Open Access Research Article

Stock Assessment and Conservation of Fisheries Resources in the Bay of Bengal: Policy Implications for Sustainable Development of the Blue Economy

MH Rashid1, Sheikh Md Fakhrul Islam2* and SM Bokhtiar3

1Chief Scientific Officer, and Project Director, Project Implementation Unit (PIU), National Agriculture Technology Project2, Bangladesh Agricultural Research Council (BARC) and World Bank

2Professor, Bangabandhu Sheikh Mujibur Rahman Agricultural University, Salna, Gazipur, Bangladesh and National Consultant of Policy Brief, PIU, BARC

3Executive Chairman, BARC, Farmgate, Dhaka, Bangladesh

Corresponding Author

Received Date: June 06, 2023;  Published Date: June 16, 2023


The marine area of the Bay of Bengal (BoB) of Bangladesh is one of the world’s 64 Large Marine Ecosystems. The entire shelf area of Bangladesh (up to 200 m depth contour) covers about 70,000 km2. The BoB is very rich in fish and shrimp species biodiversity. Around 511 marine species together with shrimps are available within Bangladeshi territories of which 100 important species of 20 fish families are highly commercial, contributing about 82-87% of the total demersal exploitation in the country. The potential of the coastal fisheries sector has not been rationally harvested. Rather the resources have been over-exploited, and as a result, the stocks of several important fish declined. Climate change also affected fishery production in marine ecosystems. Throughout and subsequent to the Rio +20 process there has been a growing appreciation that the world’s Oceans and Seas require more coordinated action. Healthy oceans are essential for global food security, livelihoods, and economic growth to address the world’s big challenge of the 21st century to feed 9 billion people by 2050 in the face of climate change. The Government of Bangladesh also prioritized investment for the development of the blue economy for food security and poverty reduction. The present study was conducted to assess the stock of commercial fish species of the Bay of Bengal (BoB) to ensure maximum sustainable yield for assisting the livelihood of the highest number of fishers for sustainable management of marine fisheries and identify the major man-made and climatic threats/factors to fisheries resources in the BoB using both primary and secondary data. The study revealed that the country has a total of 740 marine fish species in the BOB. Growth parameters, size at sexual maturity, and optimum catchable length of 15 commercially important marine fishes were estimated of which 4 species had balanced exploitation, 3 species were over-exploited, and the rest 8 are under-exploited. The analysis of gene diversities indicated that the studied fishes have experienced population expansion after a period of low effective population size, except for two species, M. cordyla and L. calcarifer for which the gene diversities were also low. This result implies that these two fish species of Bangladesh have experienced a recent bottleneck. Immediate conservation measures should be taken for these two species. Fishing with destructive fishing gears in seas was found to be a man-made cause or threat for declining of commercially important marine fishes in the BoB. The results of the study contributed to the management and policy strategies of Marine Fisheries to develop the Blue Economy. The government needs to formulate a policy for sustainable harvest and conservation of fisheries in the Bay of Bengal and some key policy actions are suggested for a healthy eco-system and sustainable management of marine fisheries resources.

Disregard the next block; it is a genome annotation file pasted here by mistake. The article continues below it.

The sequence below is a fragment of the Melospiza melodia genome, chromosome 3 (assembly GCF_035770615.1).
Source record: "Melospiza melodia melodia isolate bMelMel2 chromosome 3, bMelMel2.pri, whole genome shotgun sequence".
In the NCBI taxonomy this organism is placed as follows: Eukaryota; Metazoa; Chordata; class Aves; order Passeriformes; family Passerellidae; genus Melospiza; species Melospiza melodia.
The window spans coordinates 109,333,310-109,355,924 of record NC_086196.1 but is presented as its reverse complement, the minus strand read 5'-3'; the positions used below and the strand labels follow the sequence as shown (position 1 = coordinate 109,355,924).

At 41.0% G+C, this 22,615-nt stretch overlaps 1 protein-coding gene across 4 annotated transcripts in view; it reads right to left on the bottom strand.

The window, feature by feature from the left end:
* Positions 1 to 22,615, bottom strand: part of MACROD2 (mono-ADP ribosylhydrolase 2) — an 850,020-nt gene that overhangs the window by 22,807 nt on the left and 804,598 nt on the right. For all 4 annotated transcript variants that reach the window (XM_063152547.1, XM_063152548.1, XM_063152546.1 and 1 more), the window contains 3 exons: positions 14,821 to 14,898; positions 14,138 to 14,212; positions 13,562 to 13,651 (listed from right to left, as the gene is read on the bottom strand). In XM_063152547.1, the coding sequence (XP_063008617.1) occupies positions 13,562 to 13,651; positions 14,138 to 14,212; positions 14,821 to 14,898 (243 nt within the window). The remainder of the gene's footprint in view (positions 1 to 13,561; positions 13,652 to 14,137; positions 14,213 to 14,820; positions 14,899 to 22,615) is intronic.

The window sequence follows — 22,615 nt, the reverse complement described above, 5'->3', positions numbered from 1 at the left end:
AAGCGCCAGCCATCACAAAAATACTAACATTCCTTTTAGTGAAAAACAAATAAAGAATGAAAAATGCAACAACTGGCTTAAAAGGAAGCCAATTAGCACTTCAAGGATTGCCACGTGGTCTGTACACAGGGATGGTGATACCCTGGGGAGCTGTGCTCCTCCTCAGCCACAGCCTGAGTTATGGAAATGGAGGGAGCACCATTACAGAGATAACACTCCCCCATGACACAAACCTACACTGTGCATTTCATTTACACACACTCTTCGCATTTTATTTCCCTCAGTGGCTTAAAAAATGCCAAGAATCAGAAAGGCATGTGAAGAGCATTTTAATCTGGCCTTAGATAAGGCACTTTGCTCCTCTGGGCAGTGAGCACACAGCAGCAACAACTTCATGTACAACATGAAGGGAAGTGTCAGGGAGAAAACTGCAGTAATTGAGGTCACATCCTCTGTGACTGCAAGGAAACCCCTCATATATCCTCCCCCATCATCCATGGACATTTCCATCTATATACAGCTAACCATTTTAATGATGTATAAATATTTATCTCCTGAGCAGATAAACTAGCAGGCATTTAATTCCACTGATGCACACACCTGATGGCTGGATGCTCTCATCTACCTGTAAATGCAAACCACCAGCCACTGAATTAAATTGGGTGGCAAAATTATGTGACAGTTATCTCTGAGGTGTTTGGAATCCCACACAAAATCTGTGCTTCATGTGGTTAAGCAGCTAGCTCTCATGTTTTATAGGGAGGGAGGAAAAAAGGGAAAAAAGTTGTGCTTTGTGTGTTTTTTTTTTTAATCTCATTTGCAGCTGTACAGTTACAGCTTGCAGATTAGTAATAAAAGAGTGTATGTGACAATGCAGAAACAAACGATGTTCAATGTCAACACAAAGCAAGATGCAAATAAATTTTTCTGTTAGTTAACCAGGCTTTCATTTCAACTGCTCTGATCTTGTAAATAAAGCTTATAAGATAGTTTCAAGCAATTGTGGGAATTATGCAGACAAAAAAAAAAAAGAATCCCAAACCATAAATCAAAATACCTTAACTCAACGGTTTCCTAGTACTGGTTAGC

Keywords:Blue economy; Marine eco-system; Stock assessment; Sustainable fisheries resources management; Policy actions

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